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Further to my previous question about salted passwords in PHP/MySQL, I have another question regarding salts.

When someone says "use a random salt" to pre/append to a password, does this mean:

  • Creating a static a 1 time randomly generated string of characters, or
  • Creating a string of characters that changes at random every time a password is created?

If the salt is random for every user and stored along with the hashed password, how is the original salt ever retrieved back for verification?

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See also: stackoverflow.com/questions/1645161/… –  Jacco Dec 16 '10 at 9:44
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4 Answers

up vote 40 down vote accepted

A new salt should be randomly generated for each user and each time they change their password as a minimum. Don't just rely on a site wide salt for example, as that defeats the point of using a salt in the first place.

Using a unique salt for each user is so that if two users have the same password they won't get the same resultant hash. It also means a brute force attack would need to be mounted against each user individually rather then being able to pre-compute a rainbow table for the site.

You then store the result of hashing the salt and password in the database hash(salt + password), along with the salt for each user. You can store these in separate columns, or all in one column (separated by some character not used in the hashes, so ; for example). As long as you can retrieve both you'll be fine.

However, if your database is compromised, either due to someone gaining local access or via SQL injection attacks, then both the salt and final hash will be available, which means a brute force attack on the users' passwords would be trivial. To combat this, as suggested by The Rook you can also use a sitewide secret key stored in a file locally as another input of your hashing method so that an attacker would also need to know this to mount an effective attack. Which means your DB would have to be compromised AND the attacker would need access to local files. So using hash(hash(salt + secret) + password), etc.

While in most algorithms you aim to make things as fast as possible, for password hashing you want to slow it down, this is called Key Strengthening (or sometimes Key Stretching). If it takes 0.00001 seconds for your hash function to return, someone can try brute forcing 100,000 passwords a second until they find a match. If it takes 1 second for your hash function to spit out the result, it's not a big deal as far as someone logging into your application is concerned, but for cracking the password it's a bigger deal since each attempt will now take 1 second to get a result, meaning it would take 100,000 times as long to test each brute forced password than it would using your original hash function.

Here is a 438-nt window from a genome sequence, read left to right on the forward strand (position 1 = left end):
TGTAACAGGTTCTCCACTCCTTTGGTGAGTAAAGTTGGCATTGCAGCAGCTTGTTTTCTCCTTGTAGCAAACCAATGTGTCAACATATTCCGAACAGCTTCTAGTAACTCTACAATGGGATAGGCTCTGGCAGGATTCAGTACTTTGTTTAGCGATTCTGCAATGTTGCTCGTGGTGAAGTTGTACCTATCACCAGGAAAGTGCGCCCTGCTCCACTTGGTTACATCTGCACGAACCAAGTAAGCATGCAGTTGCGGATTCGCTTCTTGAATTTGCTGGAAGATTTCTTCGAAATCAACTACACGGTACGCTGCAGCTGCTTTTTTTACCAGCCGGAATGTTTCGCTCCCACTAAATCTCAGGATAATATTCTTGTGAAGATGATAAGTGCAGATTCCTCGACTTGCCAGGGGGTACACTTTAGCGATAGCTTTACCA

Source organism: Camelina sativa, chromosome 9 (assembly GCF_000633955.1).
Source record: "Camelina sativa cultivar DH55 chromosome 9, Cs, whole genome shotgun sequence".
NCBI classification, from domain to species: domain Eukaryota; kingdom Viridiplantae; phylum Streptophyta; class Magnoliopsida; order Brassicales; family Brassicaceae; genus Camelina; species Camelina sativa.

To make your hash function slower, you just need to run it multiple times. For example, you could do new_hash = salt + password + previous_hash 100,000 times. You may need to adjust the number of iterations to a higher value if it's too quick. If you want to be able to change the value later, make sure to store the number of iterations with the user record so that you don't affect any passwords previous stored.

Your user record should now have a field formatted something like this "$<algorithm>$<iterations>$<salt>$<hash>" (or as separate fields if you want).

When the user enters their password you can retrieve the salt and number-of-iterations from the DB and the sitewide secret from a local file and validate that when you run the same number of iterations with the salt and password, the resulting hash matches what you have stored.

If the user changes their password, then you should generate a new salt.

The hashing method you use doesn't matter (but the hashing algorithm does*). Above I suggested hash(hash(salt + secret) + password) but equally it could be hash(hash(salt) + hash(secret) + hash(password)). The method you use doesn't change the effectiveness of your password storage, one is not really any more secure than the other. Relying on the design of how you hash the password and salt together to provide security is called security through obscurity and should be avoided.

*You should not use MD5 or SHA-1 as these are considered insecure. Use the SHA-2 family instead (SHA256, SHA512, etc). (Ref)

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Makes sense. So you'd do something like a SELECT salt where user = user, then check if password = hash(salt+password supplied). Correct? –  barfoon Jun 8 '10 at 16:27
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Yup, there's no requirement to store them in separate columns, as long as both the salt and the final hash are available to you in some way for each user, then it will all work fine. Storing it like "sha256:salt:finalhash" in one column seems to be a popular choice. –  Rich Adams Jun 8 '10 at 16:34